Don Beck and Christopher Cowan collaborated on a book, entitled “Spiral Dynamics – mastering values, leadership and change”, which was published in 1996.

    By 1999, Beck had begun to expand the model aligning his thinking with that of Ken Wilber (termed Integrative Psychology), and by 2002 the two of them had launched the SD-Integral movement. Beck’s website is at http://www.spiraldynamics.net/.

    It is the application of the Spiral Dynamics school of memetics as propagated by Beck and Wilber (the so-called SD-Integral, or SDi model) that critics focus on. Their concerns are that the model’s implications are political as well as developmental and that while the terminology of the theory is seemingly inclusive, the practical implications of the model can be seen as socially elitist and authoritarian. They say that it has rapidly evolved into a political neoconservative movement using the (pseudo-)scientific basis of memetics as a cover.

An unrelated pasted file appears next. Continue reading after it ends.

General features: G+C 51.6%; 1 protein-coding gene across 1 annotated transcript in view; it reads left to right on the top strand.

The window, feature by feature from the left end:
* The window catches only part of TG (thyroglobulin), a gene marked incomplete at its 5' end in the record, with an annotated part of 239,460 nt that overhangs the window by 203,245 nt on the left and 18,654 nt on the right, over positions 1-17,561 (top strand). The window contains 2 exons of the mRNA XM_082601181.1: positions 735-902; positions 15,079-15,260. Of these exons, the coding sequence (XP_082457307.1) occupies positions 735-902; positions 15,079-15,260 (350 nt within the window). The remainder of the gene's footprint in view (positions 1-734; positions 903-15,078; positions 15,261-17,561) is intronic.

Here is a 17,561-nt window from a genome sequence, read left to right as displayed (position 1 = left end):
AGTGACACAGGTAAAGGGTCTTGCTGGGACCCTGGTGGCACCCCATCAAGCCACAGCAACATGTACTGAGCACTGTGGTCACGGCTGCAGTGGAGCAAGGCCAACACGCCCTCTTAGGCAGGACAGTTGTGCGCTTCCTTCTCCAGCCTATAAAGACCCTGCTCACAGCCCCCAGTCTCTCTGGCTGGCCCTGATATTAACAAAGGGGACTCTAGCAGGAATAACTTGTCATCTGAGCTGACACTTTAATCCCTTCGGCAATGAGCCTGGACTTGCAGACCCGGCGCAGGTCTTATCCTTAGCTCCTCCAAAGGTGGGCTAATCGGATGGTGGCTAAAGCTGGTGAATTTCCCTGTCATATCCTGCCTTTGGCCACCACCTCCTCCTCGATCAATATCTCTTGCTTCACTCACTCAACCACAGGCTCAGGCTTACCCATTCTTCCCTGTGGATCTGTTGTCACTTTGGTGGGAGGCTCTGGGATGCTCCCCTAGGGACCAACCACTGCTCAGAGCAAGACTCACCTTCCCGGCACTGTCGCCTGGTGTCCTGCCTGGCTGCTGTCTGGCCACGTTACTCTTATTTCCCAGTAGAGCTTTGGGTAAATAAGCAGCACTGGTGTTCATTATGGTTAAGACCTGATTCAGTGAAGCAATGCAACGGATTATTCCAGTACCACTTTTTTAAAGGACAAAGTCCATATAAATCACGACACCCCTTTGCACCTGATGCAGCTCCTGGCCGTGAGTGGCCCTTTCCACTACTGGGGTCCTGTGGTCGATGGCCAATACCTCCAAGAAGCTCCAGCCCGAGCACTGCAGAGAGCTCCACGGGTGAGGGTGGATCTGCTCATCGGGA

There is a large and growing body of criticism of Wilber and his theories. As a starting point you could try visiting http://www.integralworld.net/index.html .

    Cowan, on the other hand, formed a working relationship with Natasha Todorovic. Their work is described on their website: http://www.spiraldynamics.org/ . Cowan has tried to distance himself from the work of Beck and Wilber and if you want to read his substantial and clearly angry rejection of it, check out this link: http://www.spiraldynamics.org/faq_integral.htm .

    Clare Graves was at pains to say that his theory was not intended to imply that people cold be categorised into developmental boxes. He was also clear that we do not personally evolve from basic levels to higher ones. Cowan makes it clear that he follows the same viewpoint: